We also launched several programs to support and promote the creative community, to connect to audiences, and to provide paid work for artists. Early in the pandemic, we engaged leading cultural voices in NYC to curate Virtual NYC Curator Collections, a series of virtual experiences from NYC cultural institutions, entertainment venues and NYC attractions available online. Off Broadway in the Boros: Pop Ups created opportunities for New Yorkers to reconnect with live performances across the city in a safe, socially distanced manner. We also created an innovative program, Open Culture, which allows performance companies and theaters to stage ticketed, socially distanced, outdoor performances at nearly 200 street locations throughout the five boroughs. From January through June, New York Music Month Extended Play has offered a way for musicians to connect to audiences, industry experts and each other. Music for the Soul and Music Heals created paid gigs for musicians to perform for frontline healthcare workers and New Yorkers all doing their part to stem the spread of COVID at healthcare and vaccination sites throughout the city. Most recently, the City announced the NYC Artist Corps, a $25 million investment in paid work and grants for local artists to creative programming and engagement to every corner as the city reopens this summer.

To assist our local venues, we created Curtains Up, a program that offers free technical assistance to NYC live-performance venues, businesses, and non-profit organizations applying for the Shuttered Venue Operators Grant program and other federal assistance.

NYC Mayor Bill de Blasio has announced a full reopening on July 1. What strategy have you put in place to support this return to normal life for professionals in the cultural sector and for New Yorkers?

In addition to the programs noted above, the Mayor’s Office of Media and Entertainment has worked tirelessly to keep our industries informed of State and federal reopening guidance and health policies through weekly communications, webinars and updates on our website. A key to reopening for the creative community and the city generally is ensuring that New Yorkers get vaccinated. We set up the ATC Broadway Vaccination Site, a dedicated vaccination site in Times Square for live performance, film and tv workers, and a mobile vaccination effort to reach the most underserved New Yorkers, including restaurant workers and delivery workers, Relief Opportunities for All Restaurants (ROAR).

During your tenure, you have emphasized the promotion of parity and diversity. How does New York City position itself on these subjects compared to the rest of the USA and which initiatives do you think are the most important?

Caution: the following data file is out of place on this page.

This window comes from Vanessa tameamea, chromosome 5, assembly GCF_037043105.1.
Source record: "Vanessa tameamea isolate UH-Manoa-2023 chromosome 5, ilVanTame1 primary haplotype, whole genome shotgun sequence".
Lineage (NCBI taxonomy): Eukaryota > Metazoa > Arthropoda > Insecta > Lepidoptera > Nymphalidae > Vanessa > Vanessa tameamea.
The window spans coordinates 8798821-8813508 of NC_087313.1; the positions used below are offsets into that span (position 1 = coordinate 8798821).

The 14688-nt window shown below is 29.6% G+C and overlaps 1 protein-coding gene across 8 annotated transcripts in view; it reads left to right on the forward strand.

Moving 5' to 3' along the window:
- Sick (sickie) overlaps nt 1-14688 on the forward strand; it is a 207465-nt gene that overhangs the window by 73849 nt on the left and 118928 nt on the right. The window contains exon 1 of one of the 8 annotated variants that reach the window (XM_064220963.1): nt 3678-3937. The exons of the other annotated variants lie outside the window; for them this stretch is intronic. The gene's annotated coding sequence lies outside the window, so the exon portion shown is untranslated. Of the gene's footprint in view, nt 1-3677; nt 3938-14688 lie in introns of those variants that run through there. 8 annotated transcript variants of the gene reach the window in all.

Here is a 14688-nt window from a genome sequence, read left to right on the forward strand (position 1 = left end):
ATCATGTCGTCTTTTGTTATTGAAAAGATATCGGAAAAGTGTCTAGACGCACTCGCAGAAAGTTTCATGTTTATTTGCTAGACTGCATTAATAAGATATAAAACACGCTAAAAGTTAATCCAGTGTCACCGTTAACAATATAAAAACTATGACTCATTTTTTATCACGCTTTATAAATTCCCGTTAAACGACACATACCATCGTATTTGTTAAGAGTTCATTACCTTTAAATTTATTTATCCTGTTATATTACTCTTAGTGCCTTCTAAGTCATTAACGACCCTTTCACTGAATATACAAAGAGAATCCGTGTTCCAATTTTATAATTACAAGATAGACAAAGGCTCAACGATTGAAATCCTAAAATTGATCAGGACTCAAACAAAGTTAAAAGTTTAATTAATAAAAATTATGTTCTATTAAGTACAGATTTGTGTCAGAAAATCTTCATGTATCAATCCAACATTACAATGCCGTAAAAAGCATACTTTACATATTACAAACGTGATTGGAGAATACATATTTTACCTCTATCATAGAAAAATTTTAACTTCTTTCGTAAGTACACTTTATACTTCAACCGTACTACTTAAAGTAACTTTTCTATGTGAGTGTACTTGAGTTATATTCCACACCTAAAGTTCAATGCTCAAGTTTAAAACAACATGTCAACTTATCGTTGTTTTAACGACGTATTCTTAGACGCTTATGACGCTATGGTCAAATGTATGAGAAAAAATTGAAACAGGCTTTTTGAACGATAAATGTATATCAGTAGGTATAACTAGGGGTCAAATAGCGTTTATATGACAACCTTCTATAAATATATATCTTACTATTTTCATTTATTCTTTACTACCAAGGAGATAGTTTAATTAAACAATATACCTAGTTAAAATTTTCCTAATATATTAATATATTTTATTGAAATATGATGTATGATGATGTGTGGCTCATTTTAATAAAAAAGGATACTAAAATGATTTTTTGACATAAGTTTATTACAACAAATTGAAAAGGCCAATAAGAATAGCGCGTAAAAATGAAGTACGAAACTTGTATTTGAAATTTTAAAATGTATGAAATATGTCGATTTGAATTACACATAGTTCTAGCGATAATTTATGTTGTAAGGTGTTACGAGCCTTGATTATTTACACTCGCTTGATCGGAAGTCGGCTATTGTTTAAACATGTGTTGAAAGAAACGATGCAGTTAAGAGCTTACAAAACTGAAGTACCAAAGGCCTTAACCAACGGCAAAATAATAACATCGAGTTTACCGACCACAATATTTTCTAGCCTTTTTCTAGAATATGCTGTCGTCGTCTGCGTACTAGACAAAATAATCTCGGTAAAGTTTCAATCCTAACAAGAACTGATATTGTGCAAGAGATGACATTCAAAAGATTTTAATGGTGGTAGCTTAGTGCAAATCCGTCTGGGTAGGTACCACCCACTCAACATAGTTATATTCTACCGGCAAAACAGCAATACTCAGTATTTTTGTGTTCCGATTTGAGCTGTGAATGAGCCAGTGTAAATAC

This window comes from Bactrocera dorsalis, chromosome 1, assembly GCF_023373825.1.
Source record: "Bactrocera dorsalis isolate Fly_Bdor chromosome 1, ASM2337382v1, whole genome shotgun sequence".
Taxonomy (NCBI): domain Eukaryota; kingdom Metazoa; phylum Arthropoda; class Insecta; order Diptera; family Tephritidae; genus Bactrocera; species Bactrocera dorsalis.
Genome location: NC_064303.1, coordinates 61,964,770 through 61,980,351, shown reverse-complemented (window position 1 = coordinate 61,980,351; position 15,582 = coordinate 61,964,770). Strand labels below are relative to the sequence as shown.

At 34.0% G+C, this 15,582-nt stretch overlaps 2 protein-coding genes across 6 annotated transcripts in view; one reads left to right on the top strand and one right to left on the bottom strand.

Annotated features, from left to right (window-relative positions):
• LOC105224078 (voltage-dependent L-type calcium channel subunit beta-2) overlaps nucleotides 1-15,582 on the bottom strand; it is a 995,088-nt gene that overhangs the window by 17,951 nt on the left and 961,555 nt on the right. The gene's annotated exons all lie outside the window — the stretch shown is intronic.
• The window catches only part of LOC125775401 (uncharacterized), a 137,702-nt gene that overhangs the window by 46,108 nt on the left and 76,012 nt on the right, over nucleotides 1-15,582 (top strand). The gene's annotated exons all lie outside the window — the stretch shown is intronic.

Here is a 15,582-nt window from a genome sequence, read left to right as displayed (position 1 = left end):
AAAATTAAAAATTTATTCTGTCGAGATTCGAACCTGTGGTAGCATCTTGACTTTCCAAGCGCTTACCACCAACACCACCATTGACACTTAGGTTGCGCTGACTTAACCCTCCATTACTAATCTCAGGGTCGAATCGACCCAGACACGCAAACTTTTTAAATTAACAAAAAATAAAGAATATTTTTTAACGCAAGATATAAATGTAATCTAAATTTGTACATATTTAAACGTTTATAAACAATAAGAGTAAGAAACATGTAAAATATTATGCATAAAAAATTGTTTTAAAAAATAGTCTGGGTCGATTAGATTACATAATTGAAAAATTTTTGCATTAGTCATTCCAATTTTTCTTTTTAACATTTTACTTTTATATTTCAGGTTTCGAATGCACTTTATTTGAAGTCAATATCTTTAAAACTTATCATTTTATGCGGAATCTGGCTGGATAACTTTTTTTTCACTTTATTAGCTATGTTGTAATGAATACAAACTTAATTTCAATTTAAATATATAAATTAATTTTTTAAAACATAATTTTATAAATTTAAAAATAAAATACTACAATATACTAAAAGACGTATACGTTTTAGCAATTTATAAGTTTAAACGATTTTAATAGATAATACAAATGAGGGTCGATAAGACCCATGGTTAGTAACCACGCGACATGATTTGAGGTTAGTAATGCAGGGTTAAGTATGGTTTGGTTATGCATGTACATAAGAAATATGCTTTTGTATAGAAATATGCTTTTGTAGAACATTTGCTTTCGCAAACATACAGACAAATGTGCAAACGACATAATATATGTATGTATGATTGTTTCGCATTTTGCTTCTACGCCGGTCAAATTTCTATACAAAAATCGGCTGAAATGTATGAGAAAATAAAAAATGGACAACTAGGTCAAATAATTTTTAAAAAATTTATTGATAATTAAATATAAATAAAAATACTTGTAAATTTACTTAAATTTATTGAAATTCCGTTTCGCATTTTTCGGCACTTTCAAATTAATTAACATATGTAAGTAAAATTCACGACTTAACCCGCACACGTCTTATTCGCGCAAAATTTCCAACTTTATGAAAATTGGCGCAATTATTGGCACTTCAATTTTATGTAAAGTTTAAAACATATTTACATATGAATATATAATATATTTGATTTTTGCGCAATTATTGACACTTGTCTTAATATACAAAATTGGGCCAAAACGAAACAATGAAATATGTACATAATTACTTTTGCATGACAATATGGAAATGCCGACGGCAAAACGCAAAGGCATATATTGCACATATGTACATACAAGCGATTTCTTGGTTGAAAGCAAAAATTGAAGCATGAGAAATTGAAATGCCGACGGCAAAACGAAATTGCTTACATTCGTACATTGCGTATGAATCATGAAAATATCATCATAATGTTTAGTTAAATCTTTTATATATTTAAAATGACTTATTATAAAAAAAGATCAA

New York City’s diversity is one of its greatest strengths, and arguably what has contributed to the incredible creativity that defines our city as a global creative capital. I am a member of the City’s Taskforce on Racial Inclusion and Equity, which focuses on how we coordinate efforts to bring about equity through the work of each of our agencies. The Mayor’s Office of Media and Entertainment has launched several training programs aimed at engaging unemployed and underemployed New Yorkers in our creative industries. I am especially proud of our “Made in NY” Production Assistant Training Program, which has trained nearly 1,000 graduates since the program launched 15 years ago. With a 96% job placement rate, the program has served as a model for subsequent training programs.

Our Women’s Fund for Media, Music and Theatre is another groundbreaking initiative that addresses the underrepresentation of female and female-identifying artists in film, television, digital media, theatre and music. So far, we’ve helped support more than 150 women-led or focused projects from a total fund of $5.5 million. We are currently in the second year of a three-year program.

Anne del Castillo serves as the Commissioner of the NYC Mayor’s Office of Media and Entertainment (MOME).  A native New Yorker, del Castillo has more than 25 years of experience in film and TV production, public media, and arts and nonprofit administration. Commissioner del Castillo leads MOME’s efforts to bolster the city’s creative sectors of film, television, theatre, music, advertising, publishing and digital content creation, and also cultivate a sustainable nighttime economy through the City’s first-ever Office of Nightlife.  She has also served as an associate producer on the Sundance Award-winning documentary Imelda about the former First Lady of the Philippines; contributed as a panelist for the National Endowment of the Arts, Center for Asian American Media, and New York State Council on the Arts; and has presented at industry events, including South by Southwest and the Sithengi Film and TV Market in South Africa.